Lafayette House Officials Disagree with Auditor Citing Red Tape Tapping Local Fees

Lafayette House Officials Disagree with Auditor Citing Red Tape Tapping Local Fees
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A local domestic violence shelter director says a state auditor’s report isn’t the reality in Southwest Missouri.

The Missouri State Auditor said women are being turned away from domestic violence shelters in Missouri at a higher rate than other states and is calling for a more centralized system for getting locally assessed fees to the domestic abuse shelters. Essentially sending monies collected for local shelters to Jefferson City first. But at Lafayette House officials say neither of those is a problem.

R enita Kitchingham is the residential director at Lafayette House now, but sebenteen years ago she came here with two children as a
client. Asked what would happen if they had turned her away? She answered, ” There’s no question, I know I would be dead. Um that’s, women know when it’s time. And it’s so scary trying to make that decision. And when you finally get to that place and you do make that decision, um, you need that support immediately.”

She said she found immediate help at Lafayette House. Still today
Lafayette turns no one away. Even putting abuse survivors on couches that are pull out beds when crowded.

It’s not that way across the state. State Auditor Nicole Galloway said in a press conference Monday, that eighteen counties did not disburse optional fees/fines collected by the courts and for marriage licenses in some cases because they didn’t know where to disburse them. Galloway said, “T he odds that survivors of domestic violence receive the help they need in Missouri should not depend on which county they live in .”
So Galloway is calling for centralizing the fees collected in counties and municipalities at the state level. She emphasized, ” The shelters would still receive the local funding, however the local government would not have to take the time to administer these funds.”

Jasper County treasurer Denise Rohr said it’s not much work. Jasper County actually has a special board appointed by the county commission that meets every six months to disperse funds and they have toured Lafayette House to get an understanding of services and how the funds are spent.

Galloway’s streamlining funds to the state worries Lafayette House Executive Director Alison Malinowski Sunday, “That feels like a much bigger bureaucracy than my local treasurer or county commissioners giving me a call and saying tell me about this.”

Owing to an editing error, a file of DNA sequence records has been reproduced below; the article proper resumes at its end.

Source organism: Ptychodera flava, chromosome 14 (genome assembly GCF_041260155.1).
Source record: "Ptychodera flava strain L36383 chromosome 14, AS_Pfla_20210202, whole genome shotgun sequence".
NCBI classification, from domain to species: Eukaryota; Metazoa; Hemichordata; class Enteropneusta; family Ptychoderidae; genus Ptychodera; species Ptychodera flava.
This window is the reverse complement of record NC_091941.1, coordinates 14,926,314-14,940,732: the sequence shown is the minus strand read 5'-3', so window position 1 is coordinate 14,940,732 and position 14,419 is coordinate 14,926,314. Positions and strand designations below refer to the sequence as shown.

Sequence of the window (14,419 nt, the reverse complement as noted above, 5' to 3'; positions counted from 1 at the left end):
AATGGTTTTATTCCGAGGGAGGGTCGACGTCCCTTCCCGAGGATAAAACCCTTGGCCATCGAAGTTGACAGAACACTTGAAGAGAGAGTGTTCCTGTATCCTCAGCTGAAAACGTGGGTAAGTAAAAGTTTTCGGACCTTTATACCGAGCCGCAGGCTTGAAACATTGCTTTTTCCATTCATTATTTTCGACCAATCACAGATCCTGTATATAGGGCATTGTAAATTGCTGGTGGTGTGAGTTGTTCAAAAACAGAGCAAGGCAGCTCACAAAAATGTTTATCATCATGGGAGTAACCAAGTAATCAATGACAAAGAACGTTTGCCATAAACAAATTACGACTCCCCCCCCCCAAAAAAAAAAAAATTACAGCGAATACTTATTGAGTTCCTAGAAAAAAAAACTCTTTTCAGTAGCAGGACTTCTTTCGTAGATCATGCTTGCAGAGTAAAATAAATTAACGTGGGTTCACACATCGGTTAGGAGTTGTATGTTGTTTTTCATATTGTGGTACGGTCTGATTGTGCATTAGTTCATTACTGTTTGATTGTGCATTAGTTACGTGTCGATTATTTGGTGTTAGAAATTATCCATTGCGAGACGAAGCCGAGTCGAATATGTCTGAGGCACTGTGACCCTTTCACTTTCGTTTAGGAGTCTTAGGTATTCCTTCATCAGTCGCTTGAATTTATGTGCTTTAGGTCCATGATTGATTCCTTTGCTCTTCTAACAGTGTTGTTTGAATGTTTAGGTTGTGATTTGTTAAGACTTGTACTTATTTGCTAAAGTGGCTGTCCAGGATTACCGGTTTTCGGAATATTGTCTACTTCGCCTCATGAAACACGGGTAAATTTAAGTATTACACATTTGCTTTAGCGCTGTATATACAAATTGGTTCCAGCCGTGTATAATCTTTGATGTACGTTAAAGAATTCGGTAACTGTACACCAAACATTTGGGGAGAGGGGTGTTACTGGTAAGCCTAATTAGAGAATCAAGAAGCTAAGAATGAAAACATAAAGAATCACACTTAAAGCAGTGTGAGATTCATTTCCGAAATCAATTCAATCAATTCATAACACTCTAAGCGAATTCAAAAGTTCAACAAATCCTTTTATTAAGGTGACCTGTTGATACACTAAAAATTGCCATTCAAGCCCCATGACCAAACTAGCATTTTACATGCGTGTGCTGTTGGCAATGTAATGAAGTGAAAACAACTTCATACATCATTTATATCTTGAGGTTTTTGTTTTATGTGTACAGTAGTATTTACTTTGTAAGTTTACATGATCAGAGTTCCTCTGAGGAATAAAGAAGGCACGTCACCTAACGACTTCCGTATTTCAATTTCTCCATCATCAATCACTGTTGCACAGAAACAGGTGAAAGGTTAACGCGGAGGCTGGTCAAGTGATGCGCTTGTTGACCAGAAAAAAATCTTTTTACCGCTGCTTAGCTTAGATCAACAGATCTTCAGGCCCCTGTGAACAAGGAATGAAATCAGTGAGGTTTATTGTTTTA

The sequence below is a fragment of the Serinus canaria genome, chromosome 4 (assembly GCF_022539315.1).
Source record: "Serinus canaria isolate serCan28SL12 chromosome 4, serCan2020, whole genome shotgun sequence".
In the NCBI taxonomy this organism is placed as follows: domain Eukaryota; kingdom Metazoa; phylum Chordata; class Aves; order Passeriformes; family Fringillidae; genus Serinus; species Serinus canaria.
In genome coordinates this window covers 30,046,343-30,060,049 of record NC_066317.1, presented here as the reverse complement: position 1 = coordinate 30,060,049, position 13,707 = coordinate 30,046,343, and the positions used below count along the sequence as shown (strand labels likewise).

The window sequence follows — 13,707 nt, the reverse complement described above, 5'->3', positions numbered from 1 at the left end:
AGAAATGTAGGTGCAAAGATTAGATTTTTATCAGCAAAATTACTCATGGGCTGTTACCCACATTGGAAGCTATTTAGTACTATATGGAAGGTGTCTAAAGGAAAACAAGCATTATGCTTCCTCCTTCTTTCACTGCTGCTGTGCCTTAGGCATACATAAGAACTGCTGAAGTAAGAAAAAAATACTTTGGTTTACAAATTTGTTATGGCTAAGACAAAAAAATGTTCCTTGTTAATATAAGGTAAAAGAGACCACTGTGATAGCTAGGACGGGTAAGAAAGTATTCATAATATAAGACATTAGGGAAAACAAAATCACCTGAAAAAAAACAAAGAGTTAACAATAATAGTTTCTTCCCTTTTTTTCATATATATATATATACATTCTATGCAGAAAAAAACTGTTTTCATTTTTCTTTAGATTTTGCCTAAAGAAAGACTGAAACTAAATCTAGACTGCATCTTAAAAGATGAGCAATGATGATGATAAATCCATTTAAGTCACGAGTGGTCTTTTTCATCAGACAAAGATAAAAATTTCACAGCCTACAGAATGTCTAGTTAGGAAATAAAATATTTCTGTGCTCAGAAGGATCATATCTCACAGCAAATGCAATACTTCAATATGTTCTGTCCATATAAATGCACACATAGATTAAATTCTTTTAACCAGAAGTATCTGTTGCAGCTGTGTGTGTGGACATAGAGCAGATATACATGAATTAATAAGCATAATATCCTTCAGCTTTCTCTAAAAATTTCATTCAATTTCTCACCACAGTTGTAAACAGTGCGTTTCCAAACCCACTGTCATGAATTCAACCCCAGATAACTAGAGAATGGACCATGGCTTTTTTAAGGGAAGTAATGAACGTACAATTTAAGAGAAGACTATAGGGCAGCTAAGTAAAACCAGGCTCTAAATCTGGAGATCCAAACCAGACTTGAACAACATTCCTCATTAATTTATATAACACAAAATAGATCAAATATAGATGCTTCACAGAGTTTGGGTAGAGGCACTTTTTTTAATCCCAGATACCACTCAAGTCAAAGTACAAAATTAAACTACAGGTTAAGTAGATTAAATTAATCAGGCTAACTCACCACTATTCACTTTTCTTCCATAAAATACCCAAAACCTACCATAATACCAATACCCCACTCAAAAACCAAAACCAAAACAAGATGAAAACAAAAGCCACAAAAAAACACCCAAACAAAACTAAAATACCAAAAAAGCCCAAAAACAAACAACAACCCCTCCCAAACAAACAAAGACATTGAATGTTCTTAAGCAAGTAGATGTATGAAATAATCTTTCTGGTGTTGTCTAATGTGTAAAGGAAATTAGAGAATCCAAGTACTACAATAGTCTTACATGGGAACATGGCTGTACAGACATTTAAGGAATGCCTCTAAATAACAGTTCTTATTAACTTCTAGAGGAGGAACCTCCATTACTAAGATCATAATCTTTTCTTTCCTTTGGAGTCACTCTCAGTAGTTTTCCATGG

Of the county board, she said, “I think it’s very positive. Our local government knows what we are providing to the citizens of their county and if we send it to Jefferson City, frankly we’re gonna lose all that.”

It’s an issue of local control something Malinowski Sunday fears could be lost under Galloway’s proposal. Malinowski Sunday said all five counties served by Lafayette House have policies to collect the optional fees and disburse them.
She said, “Yes, we do have to send out five different applications to get the funds from five different counties but that is not cumbersome. That happens once a year and at at he end of the year we send them back a report that says you sent us this much money and we provided this many services. I like that.”
But those multiple filings are something the auditor called Red Tape.

But Malinowski Sunday disagrees. While the county collected optional fines are a small part of the funding pie for shelters she said they are vital as regular revenue for essential services and a source of matching dollars for her to get other grants. She adds applying for other domestic violence funding from the state requires grant writing, reviews before its allocated and it’s not clear how much will be allotted.

Kitchingham herself questions sending the local funds to the state as the shelter also relies on all kinds of donations to help women and kids. She said, “I t would have to go through a lot more hands and I think not as much money would be filtered down to where it needs to be.”

Malinowski believes the state laws allowing for the collection of fines are what is confusing. She explained, “There are three separate pieces of legislation that allow the counties or municipalities to collect these fees and they’ve layered them so it’s not simple to understand what you can cannot charge these fees on. I don’t know I’d call that red tape. I know there’s some confusion and I do think the laws can be simplified.”

To see Auditor Galloway’s complete report click here.